June 22, 2020
Ataturk was the hero of our War of Independence, the founder of the Republic and Turkey’s greatest ever reformer. His motto was, “peace at home, peace in the world”.
Suffice to say, we no longer have peace at home. Our democracy is in steep decline and we are polarized like we have never been.
Neither the world is at peace. Particularly in the Middle East internal strife and proxy wars are taking their toll on the unfortunate masses.
Turkey’s nowadays reviled traditional foreign policy put the emphasis on regional peace, stable if not always friendly relations with neighbors and diplomacy. Turkey once used force and once threatened the use of force.
In the former case, Turkey intervened in Cyprus in 1974 under the terms of the Zurich and London Agreements which had established a partnership state between Turkish and Greek Cypriots.
In the latter case, in 1998, Ankara after years and years of trying to convince the Hafez Assad regime that it should end its support to the PKK, finally warned Damascus that it was going to take military action. Syria immediately complied, sent PKK’s leader Ocalan out of the country, and committed itself to a fundamental shift of policy under the Adana Agreement negotiated by Ugur Ziyal, a career diplomat, at the time Turkey’s ambassador in Damascus. With the coming to power of President Bashar Assad, the two countries turned the page.
In the 1980s, Bulgaria launched a campaign to force ethnic Turks to change their names to ensure their assimilation. Tens of thousands of Bulgarians with Turkish roots fled to Turkey. Following the fall of the communist regime the two countries turned the page.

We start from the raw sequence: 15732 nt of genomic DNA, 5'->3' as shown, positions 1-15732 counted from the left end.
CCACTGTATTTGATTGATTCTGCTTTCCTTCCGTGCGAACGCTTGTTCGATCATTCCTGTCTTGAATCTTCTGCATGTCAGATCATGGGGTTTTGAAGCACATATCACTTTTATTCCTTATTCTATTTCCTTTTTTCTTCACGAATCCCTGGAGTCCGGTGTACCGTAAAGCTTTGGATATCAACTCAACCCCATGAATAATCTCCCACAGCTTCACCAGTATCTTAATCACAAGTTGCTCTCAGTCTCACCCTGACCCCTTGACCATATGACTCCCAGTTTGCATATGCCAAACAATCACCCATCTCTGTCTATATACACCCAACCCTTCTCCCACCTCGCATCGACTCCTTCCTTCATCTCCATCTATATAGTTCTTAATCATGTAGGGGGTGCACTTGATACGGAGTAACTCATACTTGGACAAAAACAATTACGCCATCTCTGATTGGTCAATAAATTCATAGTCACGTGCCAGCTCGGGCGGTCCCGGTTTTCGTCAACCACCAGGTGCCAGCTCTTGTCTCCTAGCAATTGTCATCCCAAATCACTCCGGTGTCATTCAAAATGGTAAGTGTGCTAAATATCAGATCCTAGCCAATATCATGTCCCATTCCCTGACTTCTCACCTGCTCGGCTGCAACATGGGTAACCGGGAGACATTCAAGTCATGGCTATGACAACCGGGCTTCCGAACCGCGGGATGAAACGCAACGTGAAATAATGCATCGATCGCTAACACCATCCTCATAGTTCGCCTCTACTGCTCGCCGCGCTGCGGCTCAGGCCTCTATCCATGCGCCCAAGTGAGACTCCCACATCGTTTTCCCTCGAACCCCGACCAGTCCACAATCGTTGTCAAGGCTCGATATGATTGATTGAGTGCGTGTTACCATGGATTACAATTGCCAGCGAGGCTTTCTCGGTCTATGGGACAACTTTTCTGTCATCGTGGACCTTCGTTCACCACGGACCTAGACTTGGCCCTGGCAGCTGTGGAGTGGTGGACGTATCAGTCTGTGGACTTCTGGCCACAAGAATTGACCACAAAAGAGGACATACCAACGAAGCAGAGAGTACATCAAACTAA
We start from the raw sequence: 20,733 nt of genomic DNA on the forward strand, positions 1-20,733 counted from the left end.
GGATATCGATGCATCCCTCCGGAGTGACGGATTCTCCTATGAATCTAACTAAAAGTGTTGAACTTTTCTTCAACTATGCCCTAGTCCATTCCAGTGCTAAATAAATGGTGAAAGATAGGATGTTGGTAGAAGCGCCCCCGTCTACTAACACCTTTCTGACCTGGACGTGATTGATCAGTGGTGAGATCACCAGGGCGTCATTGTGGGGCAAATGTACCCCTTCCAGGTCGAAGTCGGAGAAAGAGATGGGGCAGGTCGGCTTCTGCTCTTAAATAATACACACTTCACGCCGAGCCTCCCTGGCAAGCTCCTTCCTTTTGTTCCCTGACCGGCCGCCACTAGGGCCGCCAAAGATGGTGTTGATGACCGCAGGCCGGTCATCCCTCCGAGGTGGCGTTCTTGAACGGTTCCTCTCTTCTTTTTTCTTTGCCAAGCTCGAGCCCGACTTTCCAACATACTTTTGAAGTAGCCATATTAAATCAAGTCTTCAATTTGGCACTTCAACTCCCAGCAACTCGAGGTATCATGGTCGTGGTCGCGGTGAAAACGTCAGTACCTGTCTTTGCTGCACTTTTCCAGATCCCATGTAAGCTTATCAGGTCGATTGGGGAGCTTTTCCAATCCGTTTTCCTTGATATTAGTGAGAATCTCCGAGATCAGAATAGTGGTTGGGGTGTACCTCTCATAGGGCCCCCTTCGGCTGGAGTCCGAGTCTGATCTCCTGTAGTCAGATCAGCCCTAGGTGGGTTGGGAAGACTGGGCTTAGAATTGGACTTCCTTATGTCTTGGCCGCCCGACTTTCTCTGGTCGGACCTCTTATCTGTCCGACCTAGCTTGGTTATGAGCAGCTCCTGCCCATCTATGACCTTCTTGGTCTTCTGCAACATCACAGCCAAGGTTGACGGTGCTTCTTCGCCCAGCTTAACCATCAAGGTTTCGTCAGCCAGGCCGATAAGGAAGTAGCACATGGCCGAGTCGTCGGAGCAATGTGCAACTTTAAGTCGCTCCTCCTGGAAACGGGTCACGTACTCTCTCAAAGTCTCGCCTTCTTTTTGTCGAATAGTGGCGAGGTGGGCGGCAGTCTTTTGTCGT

In 1999, Turkey and Greece also went through a PKK/Ocalan crisis. Soon after, they launched a period a dialogue. During the earthquakes which hit both countries soon after, they did their best to support one another. At the time I was fortunate enough to be Turkey’s ambassador to Athens and witnessed how the two neighbors turned the page.
Interestingly, in these three cases it was our neighbors who changed policy and we showed a readiness to move on. It was the right thing to do. Because, dialogue is always better than confrontation unless it is exploited a cover for hostile policies like Hafez Assad did during his rule.
Mr. Hoshyar Zebari, a colleague of Masoud Barzani, leader of Iraq’s Kurdistan Democratic Party (KDP) had made many visits to Ankara before the US invasion of Iraq and we sometimes agreed sometimes did not. After the invasion he became Iraq’s foreign minister. On his first visit to Turkey in his new capacity, he told Minister Gul that having full access to the files of the Iraqi Ministry of Foreign Affairs, he was now in a position to say that we had all along been very consistent and transparent in what we said on regional problems, that we had never engaged in double talk. Whether we always agreed or not was another matter.
Some days ago, in a small get-together of retired career diplomats, a colleague who had served as ambassador in an EU member state, told us that during the conversation after he presented his credentials to the country’s president, the latter made the following observation: